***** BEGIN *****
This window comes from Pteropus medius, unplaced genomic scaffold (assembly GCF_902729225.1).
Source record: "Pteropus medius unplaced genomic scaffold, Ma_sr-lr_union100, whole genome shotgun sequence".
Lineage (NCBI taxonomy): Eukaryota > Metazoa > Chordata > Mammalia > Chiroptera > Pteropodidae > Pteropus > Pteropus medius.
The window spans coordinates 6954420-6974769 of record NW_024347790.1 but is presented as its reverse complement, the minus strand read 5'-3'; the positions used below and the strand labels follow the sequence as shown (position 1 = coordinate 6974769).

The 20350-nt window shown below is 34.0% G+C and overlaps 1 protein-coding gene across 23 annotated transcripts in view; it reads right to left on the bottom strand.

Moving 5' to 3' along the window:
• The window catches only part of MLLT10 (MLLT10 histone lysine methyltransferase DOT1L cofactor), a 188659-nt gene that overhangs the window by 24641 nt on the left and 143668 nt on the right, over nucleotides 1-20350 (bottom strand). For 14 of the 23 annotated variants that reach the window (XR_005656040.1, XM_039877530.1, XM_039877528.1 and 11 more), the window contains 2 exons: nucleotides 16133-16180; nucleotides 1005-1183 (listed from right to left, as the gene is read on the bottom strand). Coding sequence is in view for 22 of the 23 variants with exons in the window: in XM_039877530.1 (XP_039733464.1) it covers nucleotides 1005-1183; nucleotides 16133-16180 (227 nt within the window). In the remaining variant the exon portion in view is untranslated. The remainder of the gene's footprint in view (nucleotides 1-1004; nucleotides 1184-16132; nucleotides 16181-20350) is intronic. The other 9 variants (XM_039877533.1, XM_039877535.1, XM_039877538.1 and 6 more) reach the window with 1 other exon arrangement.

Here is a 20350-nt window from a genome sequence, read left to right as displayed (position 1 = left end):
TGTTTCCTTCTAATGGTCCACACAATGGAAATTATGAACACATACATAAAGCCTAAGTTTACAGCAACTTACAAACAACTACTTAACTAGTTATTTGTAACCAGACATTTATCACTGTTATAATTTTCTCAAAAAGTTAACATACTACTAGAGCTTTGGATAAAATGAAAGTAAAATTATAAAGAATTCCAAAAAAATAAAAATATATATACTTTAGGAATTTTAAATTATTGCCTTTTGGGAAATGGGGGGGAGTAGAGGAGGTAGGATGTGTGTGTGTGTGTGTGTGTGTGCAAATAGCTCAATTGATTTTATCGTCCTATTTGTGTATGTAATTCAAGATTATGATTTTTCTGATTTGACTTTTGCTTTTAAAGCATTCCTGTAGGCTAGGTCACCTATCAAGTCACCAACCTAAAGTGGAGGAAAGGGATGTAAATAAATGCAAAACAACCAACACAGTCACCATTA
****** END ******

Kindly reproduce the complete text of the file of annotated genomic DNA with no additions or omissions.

This window comes from Pteropus medius, unplaced genomic scaffold (assembly GCF_902729225.1).
Source record: "Pteropus medius unplaced genomic scaffold, Ma_sr-lr_union100, whole genome shotgun sequence".
Lineage (NCBI taxonomy): Eukaryota > Metazoa > Chordata > Mammalia > Chiroptera > Pteropodidae > Pteropus > Pteropus medius.
The window spans coordinates 6954420-6974769 of record NW_024347790.1 but is presented as its reverse complement, the minus strand read 5'-3'; the positions used below and the strand labels follow the sequence as shown (position 1 = coordinate 6974769).

The 20350-nt window shown below is 34.0% G+C and overlaps 1 protein-coding gene across 23 annotated transcripts in view; it reads right to left on the bottom strand.

Moving 5' to 3' along the window:
• The window catches only part of MLLT10 (MLLT10 histone lysine methyltransferase DOT1L cofactor), a 188659-nt gene that overhangs the window by 24641 nt on the left and 143668 nt on the right, over nucleotides 1-20350 (bottom strand). For 14 of the 23 annotated variants that reach the window (XR_005656040.1, XM_039877530.1, XM_039877528.1 and 11 more), the window contains 2 exons: nucleotides 16133-16180; nucleotides 1005-1183 (listed from right to left, as the gene is read on the bottom strand). Coding sequence is in view for 22 of the 23 variants with exons in the window: in XM_039877530.1 (XP_039733464.1) it covers nucleotides 1005-1183; nucleotides 16133-16180 (227 nt within the window). In the remaining variant the exon portion in view is untranslated. The remainder of the gene's footprint in view (nucleotides 1-1004; nucleotides 1184-16132; nucleotides 16181-20350) is intronic. The other 9 variants (XM_039877533.1, XM_039877535.1, XM_039877538.1 and 6 more) reach the window with 1 other exon arrangement.

Here is a 20350-nt window from a genome sequence, read left to right as displayed (position 1 = left end):
TGTTTCCTTCTAATGGTCCACACAATGGAAATTATGAACACATACATAAAGCCTAAGTTTACAGCAACTTACAAACAACTACTTAACTAGTTATTTGTAACCAGACATTTATCACTGTTATAATTTTCTCAAAAAGTTAACATACTACTAGAGCTTTGGATAAAATGAAAGTAAAATTATAAAGAATTCCAAAAAAATAAAAATATATATACTTTAGGAATTTTAAATTATTGCCTTTTGGGAAATGGGGGGGAGTAGAGGAGGTAGGATGTGTGTGTGTGTGTGTGTGTGTGCAAATAGCTCAATTGATTTTATCGTCCTATTTGTGTATGTAATTCAAGATTATGATTTTTCTGATTTGACTTTTGCTTTTAAAGCATTCCTGTAGGCTAGGTCACCTATCAAGTCACCAACCTAAAGTGGAGGAAAGGGATGTAAATAAATGCAAAACAACCAACACAGTCACCATTA